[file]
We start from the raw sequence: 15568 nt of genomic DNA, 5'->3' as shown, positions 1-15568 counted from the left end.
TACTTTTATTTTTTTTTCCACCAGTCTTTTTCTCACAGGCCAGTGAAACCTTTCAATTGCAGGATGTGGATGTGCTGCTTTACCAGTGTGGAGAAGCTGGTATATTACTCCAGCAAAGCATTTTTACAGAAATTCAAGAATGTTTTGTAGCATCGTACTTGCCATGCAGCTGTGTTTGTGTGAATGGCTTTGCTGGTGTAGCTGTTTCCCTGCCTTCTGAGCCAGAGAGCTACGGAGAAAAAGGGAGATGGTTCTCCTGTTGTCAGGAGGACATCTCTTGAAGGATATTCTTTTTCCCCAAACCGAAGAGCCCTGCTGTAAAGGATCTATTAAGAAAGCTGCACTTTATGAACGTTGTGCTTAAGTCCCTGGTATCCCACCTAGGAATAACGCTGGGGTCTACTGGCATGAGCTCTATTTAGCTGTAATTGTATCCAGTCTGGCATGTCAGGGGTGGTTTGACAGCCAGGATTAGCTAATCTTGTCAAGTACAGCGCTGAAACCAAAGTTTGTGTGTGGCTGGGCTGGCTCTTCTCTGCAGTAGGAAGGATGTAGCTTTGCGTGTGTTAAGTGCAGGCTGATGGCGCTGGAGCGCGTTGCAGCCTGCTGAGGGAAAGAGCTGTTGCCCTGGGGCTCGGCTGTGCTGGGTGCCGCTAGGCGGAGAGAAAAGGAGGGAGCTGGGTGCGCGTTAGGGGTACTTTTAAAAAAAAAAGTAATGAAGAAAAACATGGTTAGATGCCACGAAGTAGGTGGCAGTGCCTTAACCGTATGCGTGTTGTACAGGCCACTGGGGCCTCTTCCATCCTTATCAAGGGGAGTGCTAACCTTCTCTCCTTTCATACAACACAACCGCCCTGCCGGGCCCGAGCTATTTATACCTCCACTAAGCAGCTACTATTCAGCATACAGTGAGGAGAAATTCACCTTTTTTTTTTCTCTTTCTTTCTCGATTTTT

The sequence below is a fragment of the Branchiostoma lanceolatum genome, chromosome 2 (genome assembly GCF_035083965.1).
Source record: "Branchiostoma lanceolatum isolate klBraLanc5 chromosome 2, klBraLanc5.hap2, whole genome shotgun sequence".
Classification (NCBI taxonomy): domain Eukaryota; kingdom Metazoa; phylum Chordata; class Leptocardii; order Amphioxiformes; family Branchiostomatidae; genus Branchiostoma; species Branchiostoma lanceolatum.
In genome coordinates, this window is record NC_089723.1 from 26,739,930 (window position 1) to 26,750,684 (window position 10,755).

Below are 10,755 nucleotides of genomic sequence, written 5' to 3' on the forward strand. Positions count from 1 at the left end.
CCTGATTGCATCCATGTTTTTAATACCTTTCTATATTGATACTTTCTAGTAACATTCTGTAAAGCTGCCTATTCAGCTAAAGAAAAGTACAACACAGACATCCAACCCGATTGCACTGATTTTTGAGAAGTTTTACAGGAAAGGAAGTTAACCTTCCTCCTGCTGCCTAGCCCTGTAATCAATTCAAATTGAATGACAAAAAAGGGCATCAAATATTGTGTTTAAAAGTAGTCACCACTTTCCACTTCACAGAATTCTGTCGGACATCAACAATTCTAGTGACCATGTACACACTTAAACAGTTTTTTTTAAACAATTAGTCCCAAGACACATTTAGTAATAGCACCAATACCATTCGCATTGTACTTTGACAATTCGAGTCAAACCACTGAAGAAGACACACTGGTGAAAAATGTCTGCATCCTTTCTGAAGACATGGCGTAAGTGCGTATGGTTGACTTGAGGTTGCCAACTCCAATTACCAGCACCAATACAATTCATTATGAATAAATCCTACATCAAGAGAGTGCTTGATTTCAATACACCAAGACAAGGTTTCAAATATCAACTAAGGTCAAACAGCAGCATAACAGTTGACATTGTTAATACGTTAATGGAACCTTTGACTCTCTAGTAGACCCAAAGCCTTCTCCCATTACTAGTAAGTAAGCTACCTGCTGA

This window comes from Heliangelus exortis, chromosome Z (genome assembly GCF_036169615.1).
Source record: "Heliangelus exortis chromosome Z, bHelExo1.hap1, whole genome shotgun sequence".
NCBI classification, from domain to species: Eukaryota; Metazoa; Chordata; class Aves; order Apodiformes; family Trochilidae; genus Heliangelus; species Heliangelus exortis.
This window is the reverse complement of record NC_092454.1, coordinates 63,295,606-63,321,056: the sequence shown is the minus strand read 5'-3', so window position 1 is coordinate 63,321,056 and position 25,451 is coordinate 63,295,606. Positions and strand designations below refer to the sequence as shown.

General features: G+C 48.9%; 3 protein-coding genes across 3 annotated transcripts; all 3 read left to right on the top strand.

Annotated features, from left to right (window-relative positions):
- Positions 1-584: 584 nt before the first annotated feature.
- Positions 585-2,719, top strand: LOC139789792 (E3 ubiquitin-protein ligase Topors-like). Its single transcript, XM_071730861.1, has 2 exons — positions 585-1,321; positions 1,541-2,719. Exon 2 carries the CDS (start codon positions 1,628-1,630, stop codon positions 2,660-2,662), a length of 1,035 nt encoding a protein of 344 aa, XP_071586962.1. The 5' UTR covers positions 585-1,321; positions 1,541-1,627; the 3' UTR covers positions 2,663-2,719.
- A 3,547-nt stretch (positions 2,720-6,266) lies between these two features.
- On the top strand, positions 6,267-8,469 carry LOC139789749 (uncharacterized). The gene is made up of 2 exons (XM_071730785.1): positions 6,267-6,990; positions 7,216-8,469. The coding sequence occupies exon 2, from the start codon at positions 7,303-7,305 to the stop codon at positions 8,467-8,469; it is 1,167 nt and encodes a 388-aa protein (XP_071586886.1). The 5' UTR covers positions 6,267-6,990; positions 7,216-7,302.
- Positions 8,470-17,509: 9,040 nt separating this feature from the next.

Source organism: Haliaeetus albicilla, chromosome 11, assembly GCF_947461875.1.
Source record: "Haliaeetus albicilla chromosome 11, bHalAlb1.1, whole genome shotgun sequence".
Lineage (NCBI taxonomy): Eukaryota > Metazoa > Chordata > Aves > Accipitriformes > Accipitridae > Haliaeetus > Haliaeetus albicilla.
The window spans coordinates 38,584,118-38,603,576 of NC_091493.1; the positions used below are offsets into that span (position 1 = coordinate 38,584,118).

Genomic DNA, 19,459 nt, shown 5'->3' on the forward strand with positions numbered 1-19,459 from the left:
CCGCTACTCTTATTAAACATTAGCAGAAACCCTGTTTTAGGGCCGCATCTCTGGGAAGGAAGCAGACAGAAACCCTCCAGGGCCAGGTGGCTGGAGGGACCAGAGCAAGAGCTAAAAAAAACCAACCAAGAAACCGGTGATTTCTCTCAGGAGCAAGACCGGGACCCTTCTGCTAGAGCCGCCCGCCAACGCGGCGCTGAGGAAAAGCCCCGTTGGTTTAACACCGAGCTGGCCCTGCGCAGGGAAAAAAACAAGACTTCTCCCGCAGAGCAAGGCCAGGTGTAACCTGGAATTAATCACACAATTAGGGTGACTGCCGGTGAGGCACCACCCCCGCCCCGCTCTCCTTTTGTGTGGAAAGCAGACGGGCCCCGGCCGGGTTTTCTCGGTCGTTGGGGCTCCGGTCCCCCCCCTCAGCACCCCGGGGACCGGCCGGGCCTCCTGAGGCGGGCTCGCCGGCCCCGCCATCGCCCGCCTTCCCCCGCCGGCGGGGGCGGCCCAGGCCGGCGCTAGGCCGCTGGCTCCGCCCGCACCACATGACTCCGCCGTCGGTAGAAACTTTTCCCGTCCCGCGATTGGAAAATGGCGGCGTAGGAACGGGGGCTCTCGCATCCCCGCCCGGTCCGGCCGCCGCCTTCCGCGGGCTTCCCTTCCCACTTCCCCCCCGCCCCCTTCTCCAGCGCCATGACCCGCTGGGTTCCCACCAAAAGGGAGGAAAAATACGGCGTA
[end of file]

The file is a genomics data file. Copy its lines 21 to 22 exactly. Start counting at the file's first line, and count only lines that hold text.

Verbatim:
Source record: "Haliaeetus albicilla chromosome 11, bHalAlb1.1, whole genome shotgun sequence".
Lineage (NCBI taxonomy): Eukaryota > Metazoa > Chordata > Aves > Accipitriformes > Accipitridae > Haliaeetus > Haliaeetus albicilla.